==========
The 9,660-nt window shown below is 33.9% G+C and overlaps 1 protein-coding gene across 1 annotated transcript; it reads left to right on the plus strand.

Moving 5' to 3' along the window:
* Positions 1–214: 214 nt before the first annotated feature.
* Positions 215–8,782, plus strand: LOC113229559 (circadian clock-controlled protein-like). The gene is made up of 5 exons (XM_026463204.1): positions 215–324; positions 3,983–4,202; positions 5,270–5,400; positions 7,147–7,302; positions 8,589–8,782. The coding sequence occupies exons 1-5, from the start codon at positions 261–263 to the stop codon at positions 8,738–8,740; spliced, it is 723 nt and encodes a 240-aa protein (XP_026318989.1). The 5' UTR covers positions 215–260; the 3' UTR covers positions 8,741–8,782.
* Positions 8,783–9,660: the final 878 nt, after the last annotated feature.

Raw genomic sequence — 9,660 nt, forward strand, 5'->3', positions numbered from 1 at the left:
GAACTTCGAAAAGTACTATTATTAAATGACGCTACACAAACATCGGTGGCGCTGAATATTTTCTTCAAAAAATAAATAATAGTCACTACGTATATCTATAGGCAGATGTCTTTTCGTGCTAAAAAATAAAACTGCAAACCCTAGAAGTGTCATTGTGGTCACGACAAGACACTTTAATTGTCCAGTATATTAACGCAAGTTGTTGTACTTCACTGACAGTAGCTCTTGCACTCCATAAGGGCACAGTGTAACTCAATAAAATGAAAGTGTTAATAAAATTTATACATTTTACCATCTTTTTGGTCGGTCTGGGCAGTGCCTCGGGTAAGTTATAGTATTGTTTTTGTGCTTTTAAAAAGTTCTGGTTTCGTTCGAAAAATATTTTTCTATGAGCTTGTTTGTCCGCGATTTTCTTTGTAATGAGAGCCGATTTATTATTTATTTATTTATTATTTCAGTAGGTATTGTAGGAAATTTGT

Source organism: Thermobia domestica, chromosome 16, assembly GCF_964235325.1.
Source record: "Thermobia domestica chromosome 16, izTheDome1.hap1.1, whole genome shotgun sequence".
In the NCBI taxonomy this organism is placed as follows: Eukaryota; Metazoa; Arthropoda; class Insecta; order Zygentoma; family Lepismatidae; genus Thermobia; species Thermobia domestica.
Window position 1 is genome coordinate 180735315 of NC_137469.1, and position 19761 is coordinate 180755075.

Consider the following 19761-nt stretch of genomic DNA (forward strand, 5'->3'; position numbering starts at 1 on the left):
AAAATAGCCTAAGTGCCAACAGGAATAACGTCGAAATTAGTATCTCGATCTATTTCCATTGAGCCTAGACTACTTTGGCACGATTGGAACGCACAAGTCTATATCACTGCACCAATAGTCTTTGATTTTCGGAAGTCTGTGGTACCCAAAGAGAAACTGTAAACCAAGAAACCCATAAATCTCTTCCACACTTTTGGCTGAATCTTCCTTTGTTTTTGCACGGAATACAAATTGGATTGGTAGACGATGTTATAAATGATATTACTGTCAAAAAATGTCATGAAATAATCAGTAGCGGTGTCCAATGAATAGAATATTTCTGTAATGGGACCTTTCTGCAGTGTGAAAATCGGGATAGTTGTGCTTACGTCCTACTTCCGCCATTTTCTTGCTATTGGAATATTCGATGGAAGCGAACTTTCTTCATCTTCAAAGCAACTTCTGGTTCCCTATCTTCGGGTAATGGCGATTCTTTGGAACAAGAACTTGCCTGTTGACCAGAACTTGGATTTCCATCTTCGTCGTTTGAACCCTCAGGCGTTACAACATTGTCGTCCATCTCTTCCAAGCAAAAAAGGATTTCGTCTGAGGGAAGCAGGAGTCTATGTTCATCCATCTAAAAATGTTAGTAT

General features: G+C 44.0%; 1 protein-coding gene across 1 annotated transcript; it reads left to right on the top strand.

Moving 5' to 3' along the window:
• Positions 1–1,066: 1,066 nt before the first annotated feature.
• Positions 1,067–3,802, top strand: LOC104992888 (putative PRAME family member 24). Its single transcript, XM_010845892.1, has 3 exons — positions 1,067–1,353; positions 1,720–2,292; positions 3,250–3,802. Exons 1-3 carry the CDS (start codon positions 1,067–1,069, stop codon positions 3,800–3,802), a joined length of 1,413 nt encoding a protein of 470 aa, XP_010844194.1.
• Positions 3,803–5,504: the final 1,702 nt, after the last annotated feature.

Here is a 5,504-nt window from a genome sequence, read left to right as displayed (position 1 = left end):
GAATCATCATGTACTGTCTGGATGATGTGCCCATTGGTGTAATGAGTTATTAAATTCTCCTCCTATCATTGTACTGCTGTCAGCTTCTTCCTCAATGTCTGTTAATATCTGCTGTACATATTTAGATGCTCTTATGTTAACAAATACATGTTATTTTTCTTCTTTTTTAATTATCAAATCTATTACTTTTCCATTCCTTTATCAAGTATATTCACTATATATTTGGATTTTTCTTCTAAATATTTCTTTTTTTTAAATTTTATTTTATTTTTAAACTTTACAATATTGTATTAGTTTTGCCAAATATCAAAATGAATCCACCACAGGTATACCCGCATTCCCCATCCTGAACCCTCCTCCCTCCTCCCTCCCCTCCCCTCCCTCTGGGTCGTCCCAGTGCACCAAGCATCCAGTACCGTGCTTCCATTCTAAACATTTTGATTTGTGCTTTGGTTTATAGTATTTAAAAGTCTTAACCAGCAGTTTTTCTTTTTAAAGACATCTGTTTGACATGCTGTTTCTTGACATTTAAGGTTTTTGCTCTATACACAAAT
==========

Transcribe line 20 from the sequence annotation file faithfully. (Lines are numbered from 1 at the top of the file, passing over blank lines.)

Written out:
GAATCATCATGTACTGTCTGGATGATGTGCCCATTGGTGTAATGAGTTATTAAATTCTCCTCCTATCATTGTACTGCTGTCAGCTTCTTCCTCAATGTCTGTTAATATCTGCTGTACATATTTAGATGCTCTTATGTTAACAAATACATGTTATTTTTCTTCTTTTTTAATTATCAAATCTATTACTTTTCCATTCCTTTATCAAGTATATTCACTATATATTTGGATTTTTCTTCTAAATATTTCTTTTTTTTAAATTTTATTTTATTTTTAAACTTTACAATATTGTATTAGTTTTGCCAAATATCAAAATGAATCCACCACAGGTATACCCGCATTCCCCATCCTGAACCCTCCTCCCTCCTCCCTCCCCTCCCCTCCCTCTGGGTCGTCCCAGTGCACCAAGCATCCAGTACCGTGCTTCCATTCTAAACATTTTGATTTGTGCTTTGGTTTATAGTATTTAAAAGTCTTAACCAGCAGTTTTTCTTTTTAAAGACATCTGTTTGACATGCTGTTTCTTGACATTTAAGGTTTTTGCTCTATACACAAAT